At least three miles of Statesboro’s streets, and a little more, are scheduled to be resurfaced this year at a cost of up to $644,078.
Ellis Wood Contracting, based in Statesboro, submitted the lower of two bids to repave and repair 2.95 miles of streets included in the city’s bid request. The other bidder was Sikes Brothers. Ellis Wood’s bid of $569,800 covered resurfacing projects on 11 streets and street segments, each less than half a mile long.
But in presenting the annual resurfacing bid results to City Council, the city Engineering Division asked permission to spend up to the originally budgeted amount, $644,078, to have Ellis Wood resurface additional street sections. This takes unit prices from the original bid and extends them to other projects.
“This time the bid came in about $75,000 below our budget amount. … So we could do a good bit more resurfacing with the extra $75,000 that we have available, probably about another half mile or so,” City Engineer Brad Deal told the council Tuesday morning.
He noted that Wood’s company recently completed the resurfacing of West Parrish Street and said city officials were pleased with the results. That project carried a $187,424 price tag.
Ellis Wood Contracting also handled the repaving on Savannah Avenue last year, but as a subcontractor to Southeastern Civil Inc. on that multifaceted $1.85 million project, which also included water and sewer lines, traffic islands, crosswalks and a set of new traffic signals.
Sikes Brothers had captured the largest share of roughly $600,000 spent on scheduled resurfacing of other Statesboro streets in 2016.
On a motion from Councilman Phil Boyum seconded by Councilman Jeff Yawn, the council Tuesday unanimously approved the 2017 resurfacing contract with Ellis Wood, plus the allowance up to $644,078.
The biggest section to be resurfaced from the original bid list is nine-tenths of a mile of North Main Street from Parrish Street to Fletcher Drive. Pitt-Moore Road, which extends just over four-tenths of a mile from Fair Road to Gentilly Road, is to be leveled, resurfaced and striped. So is Debbie Drive, which runs about four-tenths of a mile from North Main Street to Aldred Avenue.
Shorter streets and segments on the resurfacing list are Wilburn Circle from East Main to Wilburn Road; Sharpe Street from North Main to Oak Street; Hendrix Street from West Main to Denmark Street; Ridgewood Drive from its end to Aldred Avenue; Denmark Street from Johnson Street to Ivory Street; Wendwood Drive from Bel-Lane Avenue to Gentilly; and Landfill Road from its gate to the end. “Spot repair” on Buckhead Drive at Brannen Drive is also included.
Local Maintenance and Improvement Grant, or LMIG, funds from the Georgia Department of Transportation will supply about $274,000 for this year’s resurfacing, Deal said. About $320,000 of Special Purpose Local Option Sales Tax funds will also be applied to the project total. About $50,000, to cover repair of Landfill Road, will come from the solid waste disposal revenues, he said.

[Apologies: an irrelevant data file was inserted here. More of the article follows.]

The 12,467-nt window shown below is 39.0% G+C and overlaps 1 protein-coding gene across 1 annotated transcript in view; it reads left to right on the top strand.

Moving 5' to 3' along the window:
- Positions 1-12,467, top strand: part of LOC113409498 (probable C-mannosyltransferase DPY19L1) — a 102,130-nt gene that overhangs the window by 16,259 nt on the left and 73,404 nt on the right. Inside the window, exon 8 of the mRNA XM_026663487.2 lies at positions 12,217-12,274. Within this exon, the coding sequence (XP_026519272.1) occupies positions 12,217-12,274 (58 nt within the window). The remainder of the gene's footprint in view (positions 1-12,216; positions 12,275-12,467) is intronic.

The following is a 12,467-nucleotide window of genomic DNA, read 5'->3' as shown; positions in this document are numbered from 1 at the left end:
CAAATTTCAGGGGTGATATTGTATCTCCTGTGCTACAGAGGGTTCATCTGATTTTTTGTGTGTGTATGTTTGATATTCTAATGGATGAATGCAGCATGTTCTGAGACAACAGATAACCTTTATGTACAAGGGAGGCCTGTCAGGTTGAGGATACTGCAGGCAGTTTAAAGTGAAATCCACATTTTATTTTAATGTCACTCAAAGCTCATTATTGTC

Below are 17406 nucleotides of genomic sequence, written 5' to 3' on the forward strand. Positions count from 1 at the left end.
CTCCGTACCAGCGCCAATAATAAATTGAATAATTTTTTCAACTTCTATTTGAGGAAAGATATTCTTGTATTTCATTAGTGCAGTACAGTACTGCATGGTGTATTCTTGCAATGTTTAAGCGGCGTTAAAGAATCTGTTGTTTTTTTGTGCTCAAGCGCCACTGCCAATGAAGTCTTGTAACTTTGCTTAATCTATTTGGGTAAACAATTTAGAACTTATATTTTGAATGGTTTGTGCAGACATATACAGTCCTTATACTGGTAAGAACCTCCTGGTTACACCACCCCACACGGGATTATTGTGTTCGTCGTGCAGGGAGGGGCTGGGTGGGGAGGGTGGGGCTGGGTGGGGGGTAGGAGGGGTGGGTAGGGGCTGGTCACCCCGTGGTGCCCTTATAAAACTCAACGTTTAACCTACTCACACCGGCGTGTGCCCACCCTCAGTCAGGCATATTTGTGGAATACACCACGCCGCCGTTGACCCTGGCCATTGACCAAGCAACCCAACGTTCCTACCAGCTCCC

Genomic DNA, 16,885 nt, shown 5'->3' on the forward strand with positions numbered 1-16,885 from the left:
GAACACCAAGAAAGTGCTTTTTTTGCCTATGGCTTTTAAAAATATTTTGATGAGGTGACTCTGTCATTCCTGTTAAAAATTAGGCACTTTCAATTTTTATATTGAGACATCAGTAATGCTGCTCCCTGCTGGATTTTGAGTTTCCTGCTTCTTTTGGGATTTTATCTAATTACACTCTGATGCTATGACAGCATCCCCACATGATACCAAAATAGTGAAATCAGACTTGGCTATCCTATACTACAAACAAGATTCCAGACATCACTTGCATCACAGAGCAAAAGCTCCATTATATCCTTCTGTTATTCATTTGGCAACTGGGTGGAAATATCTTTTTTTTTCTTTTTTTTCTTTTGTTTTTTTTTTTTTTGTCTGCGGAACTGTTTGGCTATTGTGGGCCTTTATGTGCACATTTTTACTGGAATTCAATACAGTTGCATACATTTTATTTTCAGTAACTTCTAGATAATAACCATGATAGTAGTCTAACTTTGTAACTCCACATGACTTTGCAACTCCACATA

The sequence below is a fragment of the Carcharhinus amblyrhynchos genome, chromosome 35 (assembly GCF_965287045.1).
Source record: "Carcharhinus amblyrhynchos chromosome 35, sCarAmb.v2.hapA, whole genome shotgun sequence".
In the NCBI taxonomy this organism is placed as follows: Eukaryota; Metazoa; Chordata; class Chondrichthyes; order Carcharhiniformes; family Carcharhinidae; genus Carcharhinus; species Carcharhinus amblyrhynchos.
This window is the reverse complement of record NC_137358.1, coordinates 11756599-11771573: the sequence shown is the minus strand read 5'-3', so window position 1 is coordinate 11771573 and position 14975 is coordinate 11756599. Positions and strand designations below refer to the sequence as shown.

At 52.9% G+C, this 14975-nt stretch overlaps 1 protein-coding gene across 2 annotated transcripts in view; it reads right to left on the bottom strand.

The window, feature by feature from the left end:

Statesboro has 121 miles of city streets, Deal said in answer to a question from Mayor Jan Moore. She also asked how often a street should be resurfaced. He said every 15 to 20 years would be ideal, but that the need depends on the street and the traffic. City Manager Randy Wetmore said even 15-20 years is longer than many street surfaces last, and Deal agreed.
“At three miles a year, that’s 40 years for 120 miles,” Moore said. “So, if you need to be resurfacing every 15 to 20 years, we’re behind. … The only reason I bring that up is I think it’s important for folks to understand why we’re not out just resurfacing streets all the time, because it’s phenomenally expensive and we have a lot of them.”
Some of the projects go deeper than resurfacing, noted Deputy City Manager Robert Cheshire.
“It’s some additional work,” he said. “They have to prepare the road before you can even resurface, and that’s because we’re not resurfacing them often enough.”
This adds to costs and reduces the mileage that can be repaved each year, he said.
The state Department of Transportation, with some federal help, is repaving Northside Drive, a part of U.S. Highway 80, and is also responsible for Fair Road, a part of Georgia Highway 67. So that work does not come out of the city’s budget, Moore noted.
But the federal and state routes aren’t included in the 121 miles, Cheshire said.
Infrastructure maintenance is an issue Moore and council members say they want to address in a strategic plan for the city. The council in February contracted the Atlanta-based consulting firm AMEC Foster Wheeler to guide the development of a plan with five-year and 10-year components.
“One of the things I want us to look at in that is what we will absolutely need to pave, when we need to do it and what we’re going to be facing to do that, because one of our key responsibilities is maintaining infrastructure in city,” Moore said. “Safety and infrastructure, those are the two biggies.”
Alcohol judge chosen
Also Tuesday, the council unanimously appointed Tom A. Peterson IV, an attorney based in Vidalia, as administrative judge for hearings on alleged infractions of businesses’ alcoholic beverage licenses.
The terms for Peterson’s services are those the Statesboro Herald reported in Tuesday’s edition. He will charge the city $850 for each court day lasting up to five hours, including two hours of expected round-trip travel time.
For any time outside the five-hour limit, such as he might need to draft written rulings or responses to license holders’ appeals, he will bill the city $185 per hour.
Peterson is expected to hold hearings once every two months at first, Wetmore said. He projected a basic annual cost of $5,100, which would be the total for six court days at $850 each.
Herald reporter Al Hackle may be reached at (912) 489-9458.